I am happy to join you today in what will go down in history as the greatest demonstration for freedom in the history of our nation.  There are those who are asking the devotees of Donald Trump, “When will you be satisfied?”  We can never be satisfied as long as the American is the victim of the unspeakable horrors of illegal immigrants.  We can never be satisfied as long as our bodies, heavy with the fatigue of travel, might hear a foreign language.  We cannot be satisfied as long as the immigrant’s basic mobility includes coming to America.  We can never be satisfied as long as our children are stripped of their self-hood and robbed of their dignity by Starbucks employees saying, “Happy Holidays.”  We cannot be satisfied as long as people can vote in Mississippi without photo ID and my children cannot vote for me in the New York primary because they didn’t change party affiliation in time.  No, no, we are not satisfied and will not be satisfied until justice rolls down like waters, and righteousness like a mighty stream that indicts and convicts crooked Hillary Clinton.  Let us wallow in the valley of despair, I say to you today, my friends.  And so even though we face the difficulties of every day until I am inaugurated, I still have a dream.  It is a dream deeply rooted in David Duke’s version of the American Dream.  I have a dream that one day this nation will rise up and live out the true meaning of its creed as believed when it was written: We hold these truths to be self-evident that all white men are created equal.  I have a dream that one day on the red hills of Georgia, the sons of former slave owners will be able to sit down together and not see any immigrants trying to come into this country.  I have a dream that one day the state of Mississippi, a state sweltering because of its proximity to Mexico, will be transformed into an oasis of freedom and justice.  I have a dream that my four children, I mean five, sorry Tiffany, will not be judged by the color of their skin and whether its orange or white but by the size of their bank accounts and buildings with their names on it.  I have a dream today!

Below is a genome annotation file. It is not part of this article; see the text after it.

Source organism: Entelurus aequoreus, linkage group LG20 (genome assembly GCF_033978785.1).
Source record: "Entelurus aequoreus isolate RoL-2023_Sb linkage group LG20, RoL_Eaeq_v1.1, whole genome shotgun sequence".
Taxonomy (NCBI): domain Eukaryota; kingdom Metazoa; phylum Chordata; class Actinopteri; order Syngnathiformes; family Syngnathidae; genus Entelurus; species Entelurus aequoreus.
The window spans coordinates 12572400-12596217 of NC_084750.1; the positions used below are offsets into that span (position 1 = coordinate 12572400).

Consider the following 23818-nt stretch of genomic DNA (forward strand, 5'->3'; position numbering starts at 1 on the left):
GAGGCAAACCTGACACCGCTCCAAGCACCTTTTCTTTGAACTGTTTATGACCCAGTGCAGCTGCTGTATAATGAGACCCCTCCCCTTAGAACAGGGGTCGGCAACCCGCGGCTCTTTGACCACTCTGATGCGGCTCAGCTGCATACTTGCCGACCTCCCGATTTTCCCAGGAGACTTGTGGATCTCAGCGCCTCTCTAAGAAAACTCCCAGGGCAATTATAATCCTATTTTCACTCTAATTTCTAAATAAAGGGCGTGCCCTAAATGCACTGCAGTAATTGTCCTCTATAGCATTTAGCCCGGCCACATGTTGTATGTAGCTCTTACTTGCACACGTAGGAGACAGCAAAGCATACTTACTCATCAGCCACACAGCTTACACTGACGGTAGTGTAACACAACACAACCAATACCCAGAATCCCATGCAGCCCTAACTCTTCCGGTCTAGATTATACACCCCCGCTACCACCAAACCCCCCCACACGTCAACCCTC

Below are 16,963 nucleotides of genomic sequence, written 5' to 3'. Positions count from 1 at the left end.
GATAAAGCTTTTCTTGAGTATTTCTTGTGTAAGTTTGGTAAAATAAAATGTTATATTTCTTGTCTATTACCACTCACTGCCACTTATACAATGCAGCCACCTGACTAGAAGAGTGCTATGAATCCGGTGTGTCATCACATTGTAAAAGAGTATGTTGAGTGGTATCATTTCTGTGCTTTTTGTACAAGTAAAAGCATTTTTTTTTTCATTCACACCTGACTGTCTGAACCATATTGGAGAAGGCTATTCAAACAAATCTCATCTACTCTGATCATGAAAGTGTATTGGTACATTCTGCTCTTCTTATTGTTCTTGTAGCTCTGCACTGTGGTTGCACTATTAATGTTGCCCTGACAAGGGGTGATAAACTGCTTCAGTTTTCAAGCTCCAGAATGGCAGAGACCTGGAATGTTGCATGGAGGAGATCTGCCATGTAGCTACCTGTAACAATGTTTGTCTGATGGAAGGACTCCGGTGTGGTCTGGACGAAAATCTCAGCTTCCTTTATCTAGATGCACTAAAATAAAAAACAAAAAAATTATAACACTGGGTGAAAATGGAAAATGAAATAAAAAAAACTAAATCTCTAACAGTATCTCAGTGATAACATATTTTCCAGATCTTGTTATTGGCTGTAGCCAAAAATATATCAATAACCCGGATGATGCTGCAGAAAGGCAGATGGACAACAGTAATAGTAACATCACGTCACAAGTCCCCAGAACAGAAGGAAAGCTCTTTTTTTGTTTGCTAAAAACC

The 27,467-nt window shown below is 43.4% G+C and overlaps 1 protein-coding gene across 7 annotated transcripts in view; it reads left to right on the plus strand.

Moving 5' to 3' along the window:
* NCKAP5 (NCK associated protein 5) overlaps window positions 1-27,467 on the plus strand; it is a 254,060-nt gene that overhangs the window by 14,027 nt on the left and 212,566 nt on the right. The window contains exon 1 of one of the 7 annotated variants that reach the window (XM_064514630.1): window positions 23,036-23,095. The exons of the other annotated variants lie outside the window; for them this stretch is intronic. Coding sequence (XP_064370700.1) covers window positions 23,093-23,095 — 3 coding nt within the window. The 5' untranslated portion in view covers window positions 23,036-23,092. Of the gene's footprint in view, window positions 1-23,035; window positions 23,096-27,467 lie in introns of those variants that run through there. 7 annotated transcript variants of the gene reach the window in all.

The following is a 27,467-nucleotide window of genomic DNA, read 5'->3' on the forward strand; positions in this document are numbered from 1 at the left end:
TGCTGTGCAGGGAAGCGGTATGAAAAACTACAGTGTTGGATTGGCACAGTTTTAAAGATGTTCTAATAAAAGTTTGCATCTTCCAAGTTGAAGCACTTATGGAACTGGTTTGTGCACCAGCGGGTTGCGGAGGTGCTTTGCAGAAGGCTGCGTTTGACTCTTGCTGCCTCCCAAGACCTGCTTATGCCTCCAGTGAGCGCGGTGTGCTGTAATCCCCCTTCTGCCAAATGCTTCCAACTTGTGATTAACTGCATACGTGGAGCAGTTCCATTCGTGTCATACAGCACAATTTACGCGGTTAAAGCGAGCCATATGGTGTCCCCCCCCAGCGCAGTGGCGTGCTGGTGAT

No person could fail to be deeply moved by such a tribute as this nomination.  This nomination is intended primarily to honor a personality–mine.  For all eyes and for all time, this nomination is an expression of the ethics of the American voter.  That I should be integrated into politics arouses a sense of pride that will be with me always.  It also arouses me physically at times; ask Melania, she’ll tell you.  Trump, Trump, Trump: those three hallowed words reverently dictate what you ought to be, what you can be if you’re attractive enough, and what you will be if, again, you’re attractive enough.  They are your rallying points: to build courage when courage seems to fail; to regain faith when there seems to be little cause for faith; to create hope when hope becomes forlorn.  The unbelievers will say they are but words, but a surname, but a flamboyant phrase.  Every pedant, every Democrat, every cynic, every hypocrite, every troublemaker, and I am sorry to say, some others of an entirely different national origin, will try to downgrade them even to the extent of mockery and ridicule.  But these are some of the the things they do: They build buildings, the best buildings.  They mold for you future roles as custodians.  They make you strong enough to know when others are weak, and brave enough to face yourself even after you’ve been in a cold pool.  They teach you to be proud and unbending in your brilliant use of the country’s bankruptcy laws, and humble and gentle in your unverified anonymous charitable donations; not to substitute mere demand letters for lawsuits, not to seek the path of four-star comfort when five-star comfort is available; to learn to stand up in the storm and learn to laugh those who fall or are disabled; to master yourself and master others; to reach into the future but never neglect the past so we can make America great again; to be serious but never take policy seriously; to be immodest so others will remember the simplicity of true greatness.  They give you a temper, a quality of building, a vigor of the loins, a freshness of Trump Water, a temperamental predominance of courage over timidity, of an appetite for Trump Steaks over love of cheap eats.  They teach you in this way to be a real American.  I do not know the dignity of the births of those in Benghazi, but I do know the shame of their deaths.  They died questioning, complaining, with no faith due to Hillary Clinton.  Always for them: Trump, Trump Trump.  In my dreams I hear the crash of cash, the rattle of coins, the strange mournful buzz of a wire transfer.  But in the evening of my memory, I always come back to Trump Tower.  Always there echoes and re-echoes: Trump, Trump, Trump.